Supreme Court of Brazil: Public Hearing on the Decriminalization of Abortion, August 3rd & 6th 2018– Antecedents, Content, Meanings
9 October 2018
by Sonia Corrêa, Sexuality Policy Watch
On August 3rd and 6th 2018, the Supreme Court of Brazil held a Public Hearing on ADPF 442/2017, a juridical instrument that challenges the constitutionality of the articles in the 1940 Penal Code that criminalize abortion. This challenge was presented to the Supreme Court in March 2017. In her opening remarks, the then Chief Justice Carmen Lucia defined the hearing as a space opened by the Court for society to manifest its views on the matter and raise arguments that could contribute to a more just judgment.
Presidential Candidates Need to Heed Abortion Debate
September 24, 2018
Margaret Wurth, Senior Researcher, Children's Rights Division
Activists around the world will mark the Global Day of Action for Access to Safe and Legal Abortion on September 28. Like several other countries in Latin America and the Caribbean, Brazil is in the midst of a vigorous public debate around abortion following a recent Supreme Court hearing on the issue. Brazil’s criminal code still severely restricts access to legal abortion. But the fact that the issue is being discussed openly, including in the presidential campaign, and that women are coming forward to share their stories of ending a pregnancy, is already a significant step forward.
Under the criminal code in Brazil, abortion is illegal except in cases of rape, when necessary to save a woman’s life, or when the fetus suffers from anencephaly – a fatal congenital brain disorder. Activists have fought for years to ease the country’s abortion restrictions, citing evidence that criminal penalties do nothing to reduce abortion, but instead lead women to risk their health and lives to terminate pregnancies clandestinely.
They Lost Argentina’s Abortion Vote, but Advocates Started a Movement
By Daniel Politi and Ernesto Londoño
Aug. 9, 2018
BUENOS AIRES — They narrowly lost the vote. But as supporters of a bill to legalize abortion in Argentina began to shake off a stinging defeat in the Senate on Thursday, they took consolation in having galvanized a reproductive-rights movement across Latin America and began to consider how to redirect their activism.
A coalition of young female lawmakers who stunned the political establishment by putting abortion rights at the top of the legislative agenda this year seemed to be on the verge of a historic victory with the bill. But intense lobbying by Catholic Church leaders and staunch opposition in conservative northern provinces persuaded enough senators to vote against it.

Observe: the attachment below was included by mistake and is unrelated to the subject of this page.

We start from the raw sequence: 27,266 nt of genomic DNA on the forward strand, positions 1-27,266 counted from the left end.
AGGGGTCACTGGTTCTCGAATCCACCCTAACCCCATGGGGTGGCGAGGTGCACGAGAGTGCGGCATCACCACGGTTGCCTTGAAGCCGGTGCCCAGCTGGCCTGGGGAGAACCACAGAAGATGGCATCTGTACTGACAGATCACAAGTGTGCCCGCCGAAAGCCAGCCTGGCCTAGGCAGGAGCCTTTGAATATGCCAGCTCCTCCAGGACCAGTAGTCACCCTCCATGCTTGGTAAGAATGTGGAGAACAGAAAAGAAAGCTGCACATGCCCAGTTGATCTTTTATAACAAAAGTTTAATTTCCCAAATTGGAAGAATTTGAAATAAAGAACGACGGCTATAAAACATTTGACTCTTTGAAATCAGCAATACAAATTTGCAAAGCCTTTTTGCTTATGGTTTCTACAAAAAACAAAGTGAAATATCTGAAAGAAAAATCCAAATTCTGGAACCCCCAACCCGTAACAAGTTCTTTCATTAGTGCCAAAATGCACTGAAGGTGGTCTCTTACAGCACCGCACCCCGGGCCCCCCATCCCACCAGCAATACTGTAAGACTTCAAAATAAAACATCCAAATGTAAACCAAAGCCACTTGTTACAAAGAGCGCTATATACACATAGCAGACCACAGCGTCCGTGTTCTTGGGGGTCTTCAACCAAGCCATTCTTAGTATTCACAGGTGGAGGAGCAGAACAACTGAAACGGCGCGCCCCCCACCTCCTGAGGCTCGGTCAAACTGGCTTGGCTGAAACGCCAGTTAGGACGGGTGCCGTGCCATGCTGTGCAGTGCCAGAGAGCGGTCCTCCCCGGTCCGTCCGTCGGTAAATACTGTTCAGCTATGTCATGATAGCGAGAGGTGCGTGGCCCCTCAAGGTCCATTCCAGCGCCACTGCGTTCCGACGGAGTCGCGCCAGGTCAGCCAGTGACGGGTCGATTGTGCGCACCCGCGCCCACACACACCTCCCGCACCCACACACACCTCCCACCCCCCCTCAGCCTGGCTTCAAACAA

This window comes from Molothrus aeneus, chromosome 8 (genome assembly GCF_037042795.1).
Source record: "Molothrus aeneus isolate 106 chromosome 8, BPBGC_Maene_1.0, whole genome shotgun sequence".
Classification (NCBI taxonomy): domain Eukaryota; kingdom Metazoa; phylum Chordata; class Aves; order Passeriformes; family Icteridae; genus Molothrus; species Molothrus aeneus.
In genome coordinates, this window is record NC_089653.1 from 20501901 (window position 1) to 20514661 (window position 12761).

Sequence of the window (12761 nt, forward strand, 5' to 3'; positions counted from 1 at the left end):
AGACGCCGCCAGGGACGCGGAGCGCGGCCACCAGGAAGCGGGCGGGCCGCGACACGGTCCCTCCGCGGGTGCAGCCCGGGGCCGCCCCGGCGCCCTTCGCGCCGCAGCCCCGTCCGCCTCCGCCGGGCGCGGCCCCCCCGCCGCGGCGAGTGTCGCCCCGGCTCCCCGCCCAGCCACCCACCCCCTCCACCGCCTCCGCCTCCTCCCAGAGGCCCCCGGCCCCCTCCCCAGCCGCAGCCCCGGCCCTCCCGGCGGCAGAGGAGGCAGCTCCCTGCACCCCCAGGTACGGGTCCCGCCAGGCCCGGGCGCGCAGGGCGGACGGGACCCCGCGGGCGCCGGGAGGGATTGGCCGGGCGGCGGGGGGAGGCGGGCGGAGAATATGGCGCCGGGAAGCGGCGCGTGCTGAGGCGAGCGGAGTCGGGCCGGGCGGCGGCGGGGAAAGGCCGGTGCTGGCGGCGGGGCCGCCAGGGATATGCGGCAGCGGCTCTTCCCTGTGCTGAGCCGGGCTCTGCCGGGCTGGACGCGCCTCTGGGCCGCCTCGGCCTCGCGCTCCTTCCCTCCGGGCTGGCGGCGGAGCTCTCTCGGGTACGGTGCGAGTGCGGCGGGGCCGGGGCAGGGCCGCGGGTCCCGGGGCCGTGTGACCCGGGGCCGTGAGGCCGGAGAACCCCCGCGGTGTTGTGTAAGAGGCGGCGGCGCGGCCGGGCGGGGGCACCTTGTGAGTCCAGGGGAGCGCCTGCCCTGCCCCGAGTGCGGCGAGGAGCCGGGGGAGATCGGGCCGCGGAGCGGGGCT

Tensions flare in Brazil as supreme court considers loosening abortion restrictions
by Marina Lopes
August 6 2018
SAO PAULO — Brazil’s supreme court is considering decriminalizing abortion through the 12th week of pregnancy, stoking activists' hopes that the country could follow other Latin American nations in loosening abortion restrictions.
Hearings on the issue, which began Friday and continued on Monday, included testimony from dozens of doctors, specialists and religious leaders. Tensions flared in the days leading up to the hearings, with activists on both sides speaking out. Outside the supreme court on Friday, women donned red robes resembling those worn on the hit TV show, “The Handmaid’s Tale,” in favor of decriminalization. Meanwhile, #AbortionisaCrime trended on Twitter, and churches sounded their bells in protest.
Brazil’s Supreme Court Considers Decriminalizing Abortion
By Manuela Andreoni and Ernesto Londoño
Aug. 3, 2018
Leer en español
PETRÓPOLIS, Brazil — For three days after she had an illegal abortion, Ingriane Barbosa Carvalho hemorrhaged in silence. Even as she writhed in pain, and an infection caused by the botched procedure spread, Ms. Carvalho insisted to relatives she was just nursing a stomach bug.
By the time she sought medical help, it was too late. Ms. Carvalho, a 31-year-old mother of three, died seven days later.